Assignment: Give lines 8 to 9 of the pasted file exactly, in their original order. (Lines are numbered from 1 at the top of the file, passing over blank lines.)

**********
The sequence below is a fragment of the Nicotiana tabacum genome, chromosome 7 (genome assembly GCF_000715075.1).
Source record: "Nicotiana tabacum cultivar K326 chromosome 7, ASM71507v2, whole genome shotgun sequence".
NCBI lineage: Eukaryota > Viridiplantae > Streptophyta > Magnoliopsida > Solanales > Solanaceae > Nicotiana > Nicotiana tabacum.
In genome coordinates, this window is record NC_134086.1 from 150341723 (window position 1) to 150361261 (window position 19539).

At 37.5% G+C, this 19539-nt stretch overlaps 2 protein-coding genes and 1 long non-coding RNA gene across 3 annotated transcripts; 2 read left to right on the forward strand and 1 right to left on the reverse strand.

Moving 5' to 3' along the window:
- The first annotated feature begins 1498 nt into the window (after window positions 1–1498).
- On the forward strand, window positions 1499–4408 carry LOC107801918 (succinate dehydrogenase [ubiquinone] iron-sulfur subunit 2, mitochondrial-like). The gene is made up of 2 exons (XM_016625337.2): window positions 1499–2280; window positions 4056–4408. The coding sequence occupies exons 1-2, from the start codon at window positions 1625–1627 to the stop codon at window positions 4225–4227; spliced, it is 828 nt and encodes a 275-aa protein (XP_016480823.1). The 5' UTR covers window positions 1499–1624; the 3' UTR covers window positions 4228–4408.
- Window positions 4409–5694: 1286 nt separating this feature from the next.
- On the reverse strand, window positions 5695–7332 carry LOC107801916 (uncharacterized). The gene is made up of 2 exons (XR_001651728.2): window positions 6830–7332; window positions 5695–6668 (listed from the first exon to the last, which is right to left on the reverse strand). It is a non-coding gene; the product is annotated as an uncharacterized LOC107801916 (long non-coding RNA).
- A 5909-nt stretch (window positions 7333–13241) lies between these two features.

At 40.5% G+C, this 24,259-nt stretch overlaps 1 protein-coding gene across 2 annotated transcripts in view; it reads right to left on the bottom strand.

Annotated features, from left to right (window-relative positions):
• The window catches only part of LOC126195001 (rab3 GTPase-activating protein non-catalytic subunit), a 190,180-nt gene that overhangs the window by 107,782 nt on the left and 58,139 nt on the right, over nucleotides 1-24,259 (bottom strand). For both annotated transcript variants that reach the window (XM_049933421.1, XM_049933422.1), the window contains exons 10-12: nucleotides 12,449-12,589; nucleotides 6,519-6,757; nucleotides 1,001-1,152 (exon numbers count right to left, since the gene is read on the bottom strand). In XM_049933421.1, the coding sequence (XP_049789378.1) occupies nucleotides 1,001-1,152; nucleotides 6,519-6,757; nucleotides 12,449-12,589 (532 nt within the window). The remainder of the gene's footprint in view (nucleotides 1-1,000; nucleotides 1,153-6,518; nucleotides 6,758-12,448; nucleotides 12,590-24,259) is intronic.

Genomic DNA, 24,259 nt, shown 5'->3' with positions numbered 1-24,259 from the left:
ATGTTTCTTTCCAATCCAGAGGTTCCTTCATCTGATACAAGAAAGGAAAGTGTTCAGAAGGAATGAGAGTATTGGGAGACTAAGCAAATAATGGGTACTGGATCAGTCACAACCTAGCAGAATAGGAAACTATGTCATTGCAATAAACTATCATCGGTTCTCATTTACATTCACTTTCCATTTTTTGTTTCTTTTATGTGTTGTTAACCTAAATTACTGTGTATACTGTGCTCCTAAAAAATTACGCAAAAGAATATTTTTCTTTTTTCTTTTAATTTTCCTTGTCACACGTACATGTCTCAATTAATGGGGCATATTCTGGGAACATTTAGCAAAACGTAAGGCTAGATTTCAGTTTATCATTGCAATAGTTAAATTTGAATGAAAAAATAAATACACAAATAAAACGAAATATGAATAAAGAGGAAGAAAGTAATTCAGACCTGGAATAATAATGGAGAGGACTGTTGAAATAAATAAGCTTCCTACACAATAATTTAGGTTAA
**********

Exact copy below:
- On the forward strand, window positions 1499–4408 carry LOC107801918 (succinate dehydrogenase [ubiquinone] iron-sulfur subunit 2, mitochondrial-like). The gene is made up of 2 exons (XM_016625337.2): window positions 1499–2280; window positions 4056–4408. The coding sequence occupies exons 1-2, from the start codon at window positions 1625–1627 to the stop codon at window positions 4225–4227; spliced, it is 828 nt and encodes a 275-aa protein (XP_016480823.1). The 5' UTR covers window positions 1499–1624; the 3' UTR covers window positions 4228–4408.
- Window positions 4409–5694: 1286 nt separating this feature from the next.